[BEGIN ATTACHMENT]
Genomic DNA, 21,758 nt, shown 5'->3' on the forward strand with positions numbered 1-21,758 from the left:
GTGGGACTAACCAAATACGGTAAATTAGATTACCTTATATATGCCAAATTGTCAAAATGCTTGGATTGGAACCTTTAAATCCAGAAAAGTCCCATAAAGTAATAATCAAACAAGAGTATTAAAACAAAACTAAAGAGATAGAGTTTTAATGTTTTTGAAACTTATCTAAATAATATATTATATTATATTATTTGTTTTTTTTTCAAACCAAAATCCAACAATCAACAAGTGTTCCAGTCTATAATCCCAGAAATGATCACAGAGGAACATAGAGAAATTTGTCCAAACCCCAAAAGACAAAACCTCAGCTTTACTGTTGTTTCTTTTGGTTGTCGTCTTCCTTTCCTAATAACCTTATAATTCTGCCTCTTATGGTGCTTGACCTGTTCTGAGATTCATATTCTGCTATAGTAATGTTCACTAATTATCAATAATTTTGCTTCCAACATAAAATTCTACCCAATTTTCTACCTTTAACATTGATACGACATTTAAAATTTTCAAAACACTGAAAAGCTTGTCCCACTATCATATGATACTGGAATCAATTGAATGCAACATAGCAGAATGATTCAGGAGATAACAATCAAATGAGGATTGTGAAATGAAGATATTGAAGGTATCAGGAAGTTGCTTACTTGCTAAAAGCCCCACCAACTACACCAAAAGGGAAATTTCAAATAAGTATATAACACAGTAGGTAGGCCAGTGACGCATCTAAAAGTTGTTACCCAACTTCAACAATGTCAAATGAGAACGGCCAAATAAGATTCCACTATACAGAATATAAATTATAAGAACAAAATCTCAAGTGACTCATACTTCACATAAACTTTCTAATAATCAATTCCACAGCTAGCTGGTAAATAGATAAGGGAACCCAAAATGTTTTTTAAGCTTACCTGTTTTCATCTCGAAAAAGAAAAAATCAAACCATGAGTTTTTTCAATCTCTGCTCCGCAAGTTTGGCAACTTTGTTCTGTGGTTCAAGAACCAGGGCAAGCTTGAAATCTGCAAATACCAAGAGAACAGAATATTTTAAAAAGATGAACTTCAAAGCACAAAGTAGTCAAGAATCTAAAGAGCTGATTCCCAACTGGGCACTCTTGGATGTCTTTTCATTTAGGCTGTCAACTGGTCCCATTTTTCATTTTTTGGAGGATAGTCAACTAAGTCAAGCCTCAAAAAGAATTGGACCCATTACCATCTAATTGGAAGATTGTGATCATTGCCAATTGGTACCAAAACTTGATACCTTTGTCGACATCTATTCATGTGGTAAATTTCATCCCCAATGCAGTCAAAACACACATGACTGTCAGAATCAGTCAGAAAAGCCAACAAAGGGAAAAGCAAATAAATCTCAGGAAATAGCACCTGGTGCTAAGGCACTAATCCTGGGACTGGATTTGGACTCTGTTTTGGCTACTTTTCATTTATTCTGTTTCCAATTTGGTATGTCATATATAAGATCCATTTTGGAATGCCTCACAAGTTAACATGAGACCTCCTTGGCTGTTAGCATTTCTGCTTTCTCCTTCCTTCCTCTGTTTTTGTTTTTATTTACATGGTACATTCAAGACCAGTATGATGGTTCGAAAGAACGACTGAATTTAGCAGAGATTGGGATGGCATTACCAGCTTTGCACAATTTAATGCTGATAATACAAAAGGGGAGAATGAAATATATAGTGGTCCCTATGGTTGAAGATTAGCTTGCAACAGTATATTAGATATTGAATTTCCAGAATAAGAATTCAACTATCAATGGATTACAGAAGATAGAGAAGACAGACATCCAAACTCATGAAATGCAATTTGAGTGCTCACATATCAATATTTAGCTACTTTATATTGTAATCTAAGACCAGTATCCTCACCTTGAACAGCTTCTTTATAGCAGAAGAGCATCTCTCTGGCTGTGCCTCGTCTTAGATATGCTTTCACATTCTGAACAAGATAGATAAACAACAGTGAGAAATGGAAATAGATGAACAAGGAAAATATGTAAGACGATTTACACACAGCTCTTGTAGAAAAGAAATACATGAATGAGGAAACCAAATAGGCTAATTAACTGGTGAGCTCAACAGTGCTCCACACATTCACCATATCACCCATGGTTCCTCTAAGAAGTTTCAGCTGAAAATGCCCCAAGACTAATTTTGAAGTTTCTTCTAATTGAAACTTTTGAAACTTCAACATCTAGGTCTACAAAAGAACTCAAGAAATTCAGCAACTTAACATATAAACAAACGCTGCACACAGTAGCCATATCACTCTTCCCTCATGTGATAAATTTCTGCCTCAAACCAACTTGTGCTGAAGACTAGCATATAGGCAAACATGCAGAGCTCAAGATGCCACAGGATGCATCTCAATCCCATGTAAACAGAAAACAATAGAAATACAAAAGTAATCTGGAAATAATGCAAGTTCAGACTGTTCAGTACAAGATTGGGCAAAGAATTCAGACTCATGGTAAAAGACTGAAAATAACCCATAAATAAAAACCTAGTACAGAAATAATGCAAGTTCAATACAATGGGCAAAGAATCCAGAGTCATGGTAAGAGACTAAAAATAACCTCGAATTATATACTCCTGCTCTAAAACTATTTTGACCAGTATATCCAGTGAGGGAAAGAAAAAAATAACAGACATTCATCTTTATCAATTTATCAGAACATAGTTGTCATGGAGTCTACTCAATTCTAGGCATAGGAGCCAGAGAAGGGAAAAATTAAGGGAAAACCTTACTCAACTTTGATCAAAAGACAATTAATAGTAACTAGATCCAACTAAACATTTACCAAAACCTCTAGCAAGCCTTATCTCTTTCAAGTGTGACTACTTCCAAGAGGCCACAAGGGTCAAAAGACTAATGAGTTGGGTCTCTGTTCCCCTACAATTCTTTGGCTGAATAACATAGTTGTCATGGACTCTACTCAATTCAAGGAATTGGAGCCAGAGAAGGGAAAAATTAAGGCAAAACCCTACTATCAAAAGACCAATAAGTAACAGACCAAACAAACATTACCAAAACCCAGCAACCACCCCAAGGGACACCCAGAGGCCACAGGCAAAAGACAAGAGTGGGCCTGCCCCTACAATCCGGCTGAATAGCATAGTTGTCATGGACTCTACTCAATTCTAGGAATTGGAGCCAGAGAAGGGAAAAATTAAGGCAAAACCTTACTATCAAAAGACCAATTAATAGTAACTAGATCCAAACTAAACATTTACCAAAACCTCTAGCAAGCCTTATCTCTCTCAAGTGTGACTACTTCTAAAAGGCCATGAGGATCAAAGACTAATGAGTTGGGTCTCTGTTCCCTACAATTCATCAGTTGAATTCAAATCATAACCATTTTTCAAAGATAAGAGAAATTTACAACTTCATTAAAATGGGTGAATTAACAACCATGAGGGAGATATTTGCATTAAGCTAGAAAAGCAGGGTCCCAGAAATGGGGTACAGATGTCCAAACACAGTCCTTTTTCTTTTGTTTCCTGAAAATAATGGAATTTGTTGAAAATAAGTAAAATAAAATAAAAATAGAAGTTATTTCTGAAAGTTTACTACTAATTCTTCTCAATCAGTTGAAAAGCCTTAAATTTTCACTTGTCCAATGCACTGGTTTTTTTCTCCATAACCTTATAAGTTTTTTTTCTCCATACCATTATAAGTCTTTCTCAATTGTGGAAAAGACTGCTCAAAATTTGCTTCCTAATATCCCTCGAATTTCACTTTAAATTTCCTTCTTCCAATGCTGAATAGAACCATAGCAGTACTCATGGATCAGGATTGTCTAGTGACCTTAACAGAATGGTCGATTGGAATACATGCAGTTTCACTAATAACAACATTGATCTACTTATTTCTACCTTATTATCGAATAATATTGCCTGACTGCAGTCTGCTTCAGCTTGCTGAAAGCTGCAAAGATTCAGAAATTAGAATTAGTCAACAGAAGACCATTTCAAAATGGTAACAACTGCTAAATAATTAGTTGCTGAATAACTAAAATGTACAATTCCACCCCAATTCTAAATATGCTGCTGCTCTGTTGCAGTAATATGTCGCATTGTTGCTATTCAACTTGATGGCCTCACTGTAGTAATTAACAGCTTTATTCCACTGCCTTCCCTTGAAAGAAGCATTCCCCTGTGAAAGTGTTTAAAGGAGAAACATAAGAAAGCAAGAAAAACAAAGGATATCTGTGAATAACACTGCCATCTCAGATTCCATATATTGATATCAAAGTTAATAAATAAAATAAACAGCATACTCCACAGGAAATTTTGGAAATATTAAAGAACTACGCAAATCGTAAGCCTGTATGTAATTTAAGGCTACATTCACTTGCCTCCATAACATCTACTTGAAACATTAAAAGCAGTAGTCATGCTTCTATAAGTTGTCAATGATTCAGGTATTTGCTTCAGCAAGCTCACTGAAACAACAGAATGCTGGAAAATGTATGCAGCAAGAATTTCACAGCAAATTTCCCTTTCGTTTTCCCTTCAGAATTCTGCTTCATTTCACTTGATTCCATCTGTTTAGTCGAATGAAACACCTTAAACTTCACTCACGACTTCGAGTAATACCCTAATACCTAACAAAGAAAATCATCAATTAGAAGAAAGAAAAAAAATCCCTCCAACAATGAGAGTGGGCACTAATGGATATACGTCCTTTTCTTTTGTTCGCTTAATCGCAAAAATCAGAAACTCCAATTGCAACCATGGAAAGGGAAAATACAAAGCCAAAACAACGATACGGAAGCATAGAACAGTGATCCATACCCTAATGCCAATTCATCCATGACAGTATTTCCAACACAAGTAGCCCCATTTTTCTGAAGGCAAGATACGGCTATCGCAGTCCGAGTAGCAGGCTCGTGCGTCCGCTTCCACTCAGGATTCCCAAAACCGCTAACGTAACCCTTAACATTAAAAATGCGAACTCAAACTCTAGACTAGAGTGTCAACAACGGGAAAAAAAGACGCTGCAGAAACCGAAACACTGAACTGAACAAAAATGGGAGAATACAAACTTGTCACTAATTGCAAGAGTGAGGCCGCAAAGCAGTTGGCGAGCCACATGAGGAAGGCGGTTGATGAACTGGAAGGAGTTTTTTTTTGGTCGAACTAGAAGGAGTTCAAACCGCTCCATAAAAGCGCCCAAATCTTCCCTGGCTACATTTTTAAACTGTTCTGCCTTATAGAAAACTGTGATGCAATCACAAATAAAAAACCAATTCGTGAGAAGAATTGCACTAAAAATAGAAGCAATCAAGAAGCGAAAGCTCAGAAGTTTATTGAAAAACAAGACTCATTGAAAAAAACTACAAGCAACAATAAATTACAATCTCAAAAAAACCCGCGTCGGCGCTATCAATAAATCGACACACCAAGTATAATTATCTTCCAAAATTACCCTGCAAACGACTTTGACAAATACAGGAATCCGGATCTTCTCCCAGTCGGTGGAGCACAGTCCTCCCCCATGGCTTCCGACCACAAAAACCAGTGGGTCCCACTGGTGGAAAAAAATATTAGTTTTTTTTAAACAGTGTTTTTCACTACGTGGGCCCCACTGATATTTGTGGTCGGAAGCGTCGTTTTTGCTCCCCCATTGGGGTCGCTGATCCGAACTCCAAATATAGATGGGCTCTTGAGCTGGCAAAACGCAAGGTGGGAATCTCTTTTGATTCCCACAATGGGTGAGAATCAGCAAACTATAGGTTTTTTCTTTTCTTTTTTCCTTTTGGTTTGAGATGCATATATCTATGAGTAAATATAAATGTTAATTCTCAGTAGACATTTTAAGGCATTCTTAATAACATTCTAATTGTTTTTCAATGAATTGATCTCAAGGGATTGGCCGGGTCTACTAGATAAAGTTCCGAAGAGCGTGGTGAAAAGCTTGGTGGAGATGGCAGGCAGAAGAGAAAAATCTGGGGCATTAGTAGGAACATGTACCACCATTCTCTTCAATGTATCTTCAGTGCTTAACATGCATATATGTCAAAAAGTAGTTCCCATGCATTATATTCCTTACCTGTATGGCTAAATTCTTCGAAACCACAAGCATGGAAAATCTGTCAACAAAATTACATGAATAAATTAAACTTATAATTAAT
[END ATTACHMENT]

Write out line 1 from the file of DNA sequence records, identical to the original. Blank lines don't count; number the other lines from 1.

Genomic DNA, 21,758 nt, shown 5'->3' on the forward strand with positions numbered 1-21,758 from the left: